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Monday
Oct302017

ICYMI: Our Social Media Posts This Week – Oct. 29 - Nov. 4, 2017

Below is a review of the posts (on Facebook, LinkedIn, and Twitter) from the past week.  You can check out the full posts by clicking on the links.

In the post on Sunday 10/29/17 we asked: did Trump's staff break the law by using private email? Or are they just hypocrites? First, the referenced staff members were his son-in-law (and adviser) Jared Kushner, daughter (and adviser) Ivanka Trump, former chief strategist Steve Bannon, former Chief of Staff Reince Priebus, and advisers Stephen Miller and Gary Cohn. The post includes opinions from 7 legal experts in response to the question and what law(s) might be applicable, especially if there are national security implications. The opinions in the post make interesting reading.

TAKEAWAY: Don't claim someone else did something illegal and then turn around and do it yourself – even if it turns out not to be illegal, you will be a hypocrite. This holds true in the workplace and in politics.

The post on Monday 10/30/17 showed that the Plaza Hotel faces multiple sex harassment charges (and noted it's not 5-star behavior if true). Six employees have filed suit against the prestigious NY hotel (part of the Fairmont chain) alleging illegal behavior by senior management and male colleagues and that the owners did nothing when they complained. The post talks about the behaviors of which they complain.  

TAKEAWAY: If an employee makes a complaint, investigate it – and take action if warranted.

In the post on Tuesday 10/31/17 (and here) we wished you a Happy Halloween and reminded you to follow workplace rules (especially dress codes).

TAKEAWAY: Holidays let employees express themselves, but not to the detriment (or in violation) of company policies.

The post on Wednesday 11/1/17 told us that Blac Chyna sued the Kardashians over slut shaming. Yes it's relevant to the workplace. The suit claims that the Kardashians intentionally defamed and interfered with contractual relations. Not new in their world. But what is new is that it was in the context of slut-shaming which, as the post explains, could be cognizable under Title VII if in the workplace. Ouch.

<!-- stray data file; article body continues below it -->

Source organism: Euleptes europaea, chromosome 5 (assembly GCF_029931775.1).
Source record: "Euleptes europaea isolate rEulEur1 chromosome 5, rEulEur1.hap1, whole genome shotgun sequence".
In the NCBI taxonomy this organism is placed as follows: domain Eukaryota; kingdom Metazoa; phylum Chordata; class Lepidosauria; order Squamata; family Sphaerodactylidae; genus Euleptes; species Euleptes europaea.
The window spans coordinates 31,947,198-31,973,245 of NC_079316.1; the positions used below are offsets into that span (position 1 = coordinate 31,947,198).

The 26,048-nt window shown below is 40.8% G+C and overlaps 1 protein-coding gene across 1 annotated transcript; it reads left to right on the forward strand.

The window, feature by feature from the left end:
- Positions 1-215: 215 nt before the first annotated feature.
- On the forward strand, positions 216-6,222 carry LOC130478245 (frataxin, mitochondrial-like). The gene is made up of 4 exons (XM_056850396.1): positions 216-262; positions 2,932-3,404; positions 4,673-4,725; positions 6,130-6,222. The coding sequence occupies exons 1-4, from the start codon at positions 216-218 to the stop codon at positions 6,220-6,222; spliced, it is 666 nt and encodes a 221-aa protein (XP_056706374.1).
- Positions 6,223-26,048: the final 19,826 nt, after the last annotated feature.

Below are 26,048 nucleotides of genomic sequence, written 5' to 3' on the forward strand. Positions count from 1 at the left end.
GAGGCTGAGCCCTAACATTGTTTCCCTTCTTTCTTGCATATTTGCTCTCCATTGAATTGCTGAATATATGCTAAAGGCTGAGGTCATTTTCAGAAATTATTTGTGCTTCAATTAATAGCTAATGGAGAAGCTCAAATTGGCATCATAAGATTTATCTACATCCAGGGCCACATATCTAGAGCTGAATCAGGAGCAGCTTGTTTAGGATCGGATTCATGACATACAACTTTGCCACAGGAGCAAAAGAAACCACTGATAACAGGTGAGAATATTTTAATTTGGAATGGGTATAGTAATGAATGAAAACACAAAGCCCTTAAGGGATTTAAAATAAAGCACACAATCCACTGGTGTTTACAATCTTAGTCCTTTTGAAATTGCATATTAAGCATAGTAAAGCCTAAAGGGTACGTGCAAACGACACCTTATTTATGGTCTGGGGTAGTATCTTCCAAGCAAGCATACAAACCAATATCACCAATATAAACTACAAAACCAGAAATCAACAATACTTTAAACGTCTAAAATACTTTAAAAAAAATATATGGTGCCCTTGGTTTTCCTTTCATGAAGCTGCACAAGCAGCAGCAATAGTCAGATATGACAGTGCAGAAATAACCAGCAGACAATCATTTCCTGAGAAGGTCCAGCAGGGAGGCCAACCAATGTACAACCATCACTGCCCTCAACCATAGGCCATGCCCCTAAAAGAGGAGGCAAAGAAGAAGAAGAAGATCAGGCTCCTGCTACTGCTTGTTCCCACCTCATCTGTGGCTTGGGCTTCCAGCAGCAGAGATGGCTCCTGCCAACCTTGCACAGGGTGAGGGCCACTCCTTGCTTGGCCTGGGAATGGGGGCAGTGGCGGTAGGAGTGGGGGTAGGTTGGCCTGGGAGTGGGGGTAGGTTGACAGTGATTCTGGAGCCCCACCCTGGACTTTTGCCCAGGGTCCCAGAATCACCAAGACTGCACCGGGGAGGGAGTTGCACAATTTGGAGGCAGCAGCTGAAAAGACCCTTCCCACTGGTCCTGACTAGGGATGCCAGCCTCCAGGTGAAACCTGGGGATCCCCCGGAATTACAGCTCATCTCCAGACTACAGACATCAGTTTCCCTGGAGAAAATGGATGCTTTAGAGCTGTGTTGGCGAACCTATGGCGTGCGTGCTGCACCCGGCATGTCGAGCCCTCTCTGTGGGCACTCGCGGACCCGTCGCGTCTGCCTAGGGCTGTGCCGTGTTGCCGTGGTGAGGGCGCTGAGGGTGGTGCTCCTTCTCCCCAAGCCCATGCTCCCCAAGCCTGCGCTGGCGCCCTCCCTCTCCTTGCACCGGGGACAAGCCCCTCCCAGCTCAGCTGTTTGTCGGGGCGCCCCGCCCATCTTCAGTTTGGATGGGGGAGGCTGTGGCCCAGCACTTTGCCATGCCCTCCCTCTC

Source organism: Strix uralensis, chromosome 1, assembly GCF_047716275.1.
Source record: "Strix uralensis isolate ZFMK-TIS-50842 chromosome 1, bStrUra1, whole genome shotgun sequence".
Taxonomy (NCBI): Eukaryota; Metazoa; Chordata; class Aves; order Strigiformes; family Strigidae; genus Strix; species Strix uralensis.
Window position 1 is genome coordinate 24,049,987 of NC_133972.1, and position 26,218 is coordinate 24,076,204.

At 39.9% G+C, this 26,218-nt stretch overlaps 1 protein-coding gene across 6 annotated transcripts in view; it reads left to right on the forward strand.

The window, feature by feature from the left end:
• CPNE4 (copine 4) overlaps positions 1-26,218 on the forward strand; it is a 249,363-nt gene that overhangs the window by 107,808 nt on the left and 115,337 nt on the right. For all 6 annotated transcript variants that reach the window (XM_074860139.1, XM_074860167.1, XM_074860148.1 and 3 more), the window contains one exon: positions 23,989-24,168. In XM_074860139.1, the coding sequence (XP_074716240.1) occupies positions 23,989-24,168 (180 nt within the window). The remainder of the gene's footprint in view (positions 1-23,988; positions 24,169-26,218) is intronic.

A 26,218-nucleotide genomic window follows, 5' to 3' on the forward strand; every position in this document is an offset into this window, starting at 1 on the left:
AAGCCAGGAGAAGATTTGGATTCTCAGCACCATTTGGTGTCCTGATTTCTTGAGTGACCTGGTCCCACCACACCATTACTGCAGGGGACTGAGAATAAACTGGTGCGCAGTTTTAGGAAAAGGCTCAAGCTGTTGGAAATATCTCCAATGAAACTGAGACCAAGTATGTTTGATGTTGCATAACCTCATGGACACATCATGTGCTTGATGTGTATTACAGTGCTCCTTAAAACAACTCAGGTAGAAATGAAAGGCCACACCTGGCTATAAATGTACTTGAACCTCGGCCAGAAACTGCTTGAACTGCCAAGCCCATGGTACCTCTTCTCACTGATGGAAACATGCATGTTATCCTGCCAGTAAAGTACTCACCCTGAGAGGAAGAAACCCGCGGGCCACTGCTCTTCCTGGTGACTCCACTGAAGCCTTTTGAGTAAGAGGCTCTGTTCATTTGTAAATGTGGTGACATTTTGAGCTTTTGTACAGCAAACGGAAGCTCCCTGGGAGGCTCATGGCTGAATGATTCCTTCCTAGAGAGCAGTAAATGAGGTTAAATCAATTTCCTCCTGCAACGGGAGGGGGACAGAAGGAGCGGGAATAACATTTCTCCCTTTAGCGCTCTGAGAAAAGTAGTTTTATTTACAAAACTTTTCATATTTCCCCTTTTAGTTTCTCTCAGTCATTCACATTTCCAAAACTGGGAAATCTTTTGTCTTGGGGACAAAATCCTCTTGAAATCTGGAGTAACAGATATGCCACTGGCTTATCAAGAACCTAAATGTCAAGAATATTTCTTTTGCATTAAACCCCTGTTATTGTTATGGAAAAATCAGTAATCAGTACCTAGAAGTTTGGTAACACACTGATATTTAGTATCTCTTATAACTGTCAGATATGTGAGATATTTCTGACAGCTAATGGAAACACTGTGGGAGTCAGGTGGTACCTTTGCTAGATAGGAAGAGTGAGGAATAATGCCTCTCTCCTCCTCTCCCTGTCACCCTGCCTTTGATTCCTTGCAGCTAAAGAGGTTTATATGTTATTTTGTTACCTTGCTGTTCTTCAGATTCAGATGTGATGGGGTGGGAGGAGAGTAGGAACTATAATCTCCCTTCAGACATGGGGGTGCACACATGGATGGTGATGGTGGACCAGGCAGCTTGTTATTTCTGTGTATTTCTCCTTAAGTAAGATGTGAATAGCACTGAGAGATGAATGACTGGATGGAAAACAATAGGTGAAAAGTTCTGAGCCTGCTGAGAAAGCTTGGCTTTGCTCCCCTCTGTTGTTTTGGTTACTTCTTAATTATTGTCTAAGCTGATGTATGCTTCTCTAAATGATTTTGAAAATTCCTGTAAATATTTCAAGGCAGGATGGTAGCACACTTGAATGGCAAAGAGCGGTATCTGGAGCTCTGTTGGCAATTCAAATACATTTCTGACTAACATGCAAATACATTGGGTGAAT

TAKEAWAY: Title VII and its prohibitions against discrimination have far-reaching effect and implication – make sure to discuss them with your attorney to be sure you are not at risk.

In the post on Thursday 11/2/17 we learned that courts rule Onionhead is a religion but Church of the Flying Spaghetti Monster is not. No this isn't a joke, but something to take seriously because religious discrimination applies to a sincerely-held religious belief (even if not of an organized religion). The post goes over the Onionhead suit brought by the EEOC in 2014 and the suit by an individual (in prison) over the Church of the Flying Spaghetti Monster.

TAKEAWAY: Religion can be amusing, but not when it results in charges or suit for discrimination – know your legal obligations.

The post on Friday 11/3/17 confirmed that yes, fathers are entitled to FMLA leave too. Even if the spouse also takes FMLA leave. But the post does tell us the one caveat.

TAKEAWAY: Keep in mind that FMLA coverage is broader than new mothers - know your legal obligations as an employer.

Finally, in the post yesterday 11/4/17 we learned that 21% of the nation lives in a community association. That means a condominium or single-family home community that is governed by an Association – which enforces the Governing Documents consisting of a Declaration, Bylaws and usually Rules or Regulations. All owners are members of the Association and have both the right to enforce the Governing Documents and also the obligation to adhere to them. The statistics in the post, both as to number and value, are staggering – and they will only increase.  

TAKEAWAY: If you live in a planned community, make sure you know your legal rights and obligations. If you are on the Board of a planned community, make sure you know what you can and cannot do in that role. Consult an attorney knowledgeable in this area of the law.

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